Support Learn by Doing
By Danica LiangClass of 2019 graduate, Liberal Arts and Engineering Studies
For Cal Poly community members seeking a more meaningful way to contribute to the San Luis Obispo community – or simply to create connections with like-minded individuals – there’s the Center for Service in Action (CSA).
The center connects students with local and out-of-area service opportunities through six programs, as well as annual events such as Change the Status Quo and Make-a-Difference Month. The center originally started as a California State University (CSU) chancellor’s office initiative in 1972 and has seen its impact and community-building grow since, both in the surrounding community and among students themselves.
Class of 2019 graduate and current CSA AmeriCorps VIP member, Nicholette Maraccini, was one of 783 students who contributed 6,384 total service hours in the fall of 2018. She was motivated to volunteer through the center’s Student Community Services program because of her interest in giving back to the community. One of her favorite events was serving breakfast at the Prado Day Center, which provides services to the homeless population of San Luis Obispo County.
“I thought that was a cool experience, because we get to see the people we were serving and interact with them, whereas other times, it’s more just behind the scenes,” said Maraccini, who called the experience extremely rewarding.
Bradley Kyker, senior coordinator for the Center for Service in Action, noted that San Luis Obispo County is unique because it has the highest number of nonprofit agencies, per capita, of any county in the state, with the exception of Santa Barbara County. The center alone has more than 300 community partnership with local nonprofits, which means there’s a heavy reliance on Cal Poly students for service hours.
“Per capita, San Luis Obispo has an enormous number of nonprofit agencies. It’s kind of crazy. They are thick on the ground,” said Kyker. “We’re a relatively small community, so most of (the nonprofits) operate on a shoestring budget.”
According to Guidestar, an online service that helps report on nonprofit agencies across the country, San Luis Obispo County has approximately 766 nonprofit agencies.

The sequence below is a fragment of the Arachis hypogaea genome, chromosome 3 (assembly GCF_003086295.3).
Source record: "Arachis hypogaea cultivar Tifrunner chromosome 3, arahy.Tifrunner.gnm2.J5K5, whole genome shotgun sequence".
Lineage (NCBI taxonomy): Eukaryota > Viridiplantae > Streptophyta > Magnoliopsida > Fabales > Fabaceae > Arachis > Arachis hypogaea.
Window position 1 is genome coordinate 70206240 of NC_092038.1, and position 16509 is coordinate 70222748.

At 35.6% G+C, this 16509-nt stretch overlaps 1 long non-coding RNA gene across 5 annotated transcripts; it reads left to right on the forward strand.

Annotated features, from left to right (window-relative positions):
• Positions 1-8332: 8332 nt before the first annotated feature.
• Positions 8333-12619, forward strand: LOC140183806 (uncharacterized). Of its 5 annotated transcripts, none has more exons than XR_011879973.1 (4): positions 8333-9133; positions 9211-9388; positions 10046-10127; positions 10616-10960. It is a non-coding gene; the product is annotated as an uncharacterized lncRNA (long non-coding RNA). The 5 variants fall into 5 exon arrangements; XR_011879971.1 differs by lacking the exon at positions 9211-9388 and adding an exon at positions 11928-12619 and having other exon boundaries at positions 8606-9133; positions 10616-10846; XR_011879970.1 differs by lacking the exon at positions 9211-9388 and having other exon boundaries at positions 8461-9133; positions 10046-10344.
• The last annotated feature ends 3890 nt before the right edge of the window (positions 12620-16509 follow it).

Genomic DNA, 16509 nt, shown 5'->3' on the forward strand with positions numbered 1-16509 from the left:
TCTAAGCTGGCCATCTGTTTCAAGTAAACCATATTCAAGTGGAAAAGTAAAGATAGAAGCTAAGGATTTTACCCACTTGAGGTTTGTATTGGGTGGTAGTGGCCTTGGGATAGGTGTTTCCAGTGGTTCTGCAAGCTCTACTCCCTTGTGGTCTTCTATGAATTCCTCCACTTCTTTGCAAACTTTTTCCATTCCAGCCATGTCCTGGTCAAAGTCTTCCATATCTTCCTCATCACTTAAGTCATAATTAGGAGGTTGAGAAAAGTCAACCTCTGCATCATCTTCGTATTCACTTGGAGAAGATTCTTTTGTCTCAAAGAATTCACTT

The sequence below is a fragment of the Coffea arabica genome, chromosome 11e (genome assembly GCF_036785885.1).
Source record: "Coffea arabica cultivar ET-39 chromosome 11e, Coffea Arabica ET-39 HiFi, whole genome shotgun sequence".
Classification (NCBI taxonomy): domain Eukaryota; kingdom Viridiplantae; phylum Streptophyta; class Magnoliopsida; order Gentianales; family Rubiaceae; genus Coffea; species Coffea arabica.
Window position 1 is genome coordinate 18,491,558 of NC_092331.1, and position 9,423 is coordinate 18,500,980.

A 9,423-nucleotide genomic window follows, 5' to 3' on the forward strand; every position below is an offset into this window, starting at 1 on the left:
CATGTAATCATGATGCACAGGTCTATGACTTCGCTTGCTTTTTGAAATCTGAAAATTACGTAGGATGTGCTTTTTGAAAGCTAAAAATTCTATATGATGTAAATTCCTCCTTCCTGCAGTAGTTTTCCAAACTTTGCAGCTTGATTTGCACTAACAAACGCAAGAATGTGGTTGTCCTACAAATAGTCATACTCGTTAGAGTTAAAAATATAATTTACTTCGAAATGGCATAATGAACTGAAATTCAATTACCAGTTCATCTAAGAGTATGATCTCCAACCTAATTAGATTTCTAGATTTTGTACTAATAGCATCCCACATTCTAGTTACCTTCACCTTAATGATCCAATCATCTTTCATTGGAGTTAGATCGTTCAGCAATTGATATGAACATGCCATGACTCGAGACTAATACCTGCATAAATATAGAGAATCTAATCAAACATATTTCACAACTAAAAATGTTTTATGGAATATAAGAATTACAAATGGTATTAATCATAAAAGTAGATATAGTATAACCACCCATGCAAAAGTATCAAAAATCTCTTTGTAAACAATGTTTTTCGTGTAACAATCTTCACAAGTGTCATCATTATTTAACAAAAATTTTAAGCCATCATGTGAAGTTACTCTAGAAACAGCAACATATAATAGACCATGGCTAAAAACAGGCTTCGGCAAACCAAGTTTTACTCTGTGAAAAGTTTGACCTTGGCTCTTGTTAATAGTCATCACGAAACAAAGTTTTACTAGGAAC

“Student volunteers bring such a great benefit and are really key to keeping nonprofits afloat so that they can extend service to the folks in our community who really need it,” added Kyker.
That includes the impactful work of Cal Poly student volunteers at local homeless shelters, which often need overnight chaperones but don’t always have the budget to pay staff. Instead, these roles are filled by volunteers from Cal Poly.
“Cal Poly students are a huge reason that the homeless shelters are able to operate in the evenings,” noted Megan Rivoire, coordinator for the Center for Service in Action.
A well-rounded learning experience
Some students noted that their volunteer experiences helped shape their own understanding of diversity, social responsibility, and leadership – something Kyker describes as “the light coming on.”
Class of 2019 graduate Sam Phillips, for one, said the center helped her find her voice on social issues.
“I would say it definitely helped teach me when to speak up,” Phillips noted. “I don’t love speaking up necessarily, but when something is not right, I have a bigger perspective on that — and the ability to do something.”
In addition, the center allows students to experience culture and service learning outside of San Luis Obispo County through its Alternative Breaks program, which hosted service opportunities in New Orleans, New York, South Africa, and Vietnam, among other cities domestically and internationally, during the 2018-19 academic year. This year, the program will host service opportunities in New Orleans, Seattle, Italy and Nepal.
Third-year Environmental Engineering student Ava Mattis participated in a week-long Alternative Breaks trip to New Orleans during her 2017 winter break and noted that the experience helped her recognize the vital role of community service. In turn, she sought out additional community service opportunities upon her return to Cal Poly.
“The trip really helped me understand that community service may not be glamorous or make a dramatic difference, but it is necessary to help organizations run,” said Mattis. “Everyone needs to play their small little part to make things better for everyone.”
Beyond her contributions as a volunteer, Mattis said her Alternative Breaks experience taught her about diverse communities, allowed her to engage in thought-provoking conversations – and ultimately, helped raise her awareness of social justice issues.
“You will make a small difference in the community you serve, but the place and the people you encounter there will have a much larger impact on you than you did on them,” she said.
A sense of belonging
The center also serves as a place where students with similar interests can connect and build their own community, according to Phillips.
“I like being with people who also enjoy volunteering,” she said. “The people I meet while volunteering are the people I enjoy hanging out with. I’ve made a lot of my good friendships through volunteering and through the service.”
That sentiment holds true for Mattis as well.
“I built so many wonderful friendships and grew deeper connections with other students upon returning to Cal Poly,” she noted.
As for Phillips, the center represents a perfect balance – being able to make a difference in other people’s lives and finding a place of your own at Cal Poly.
“It’s a mix of both,” she said. “You’re finding community for yourself and creating community for others.”
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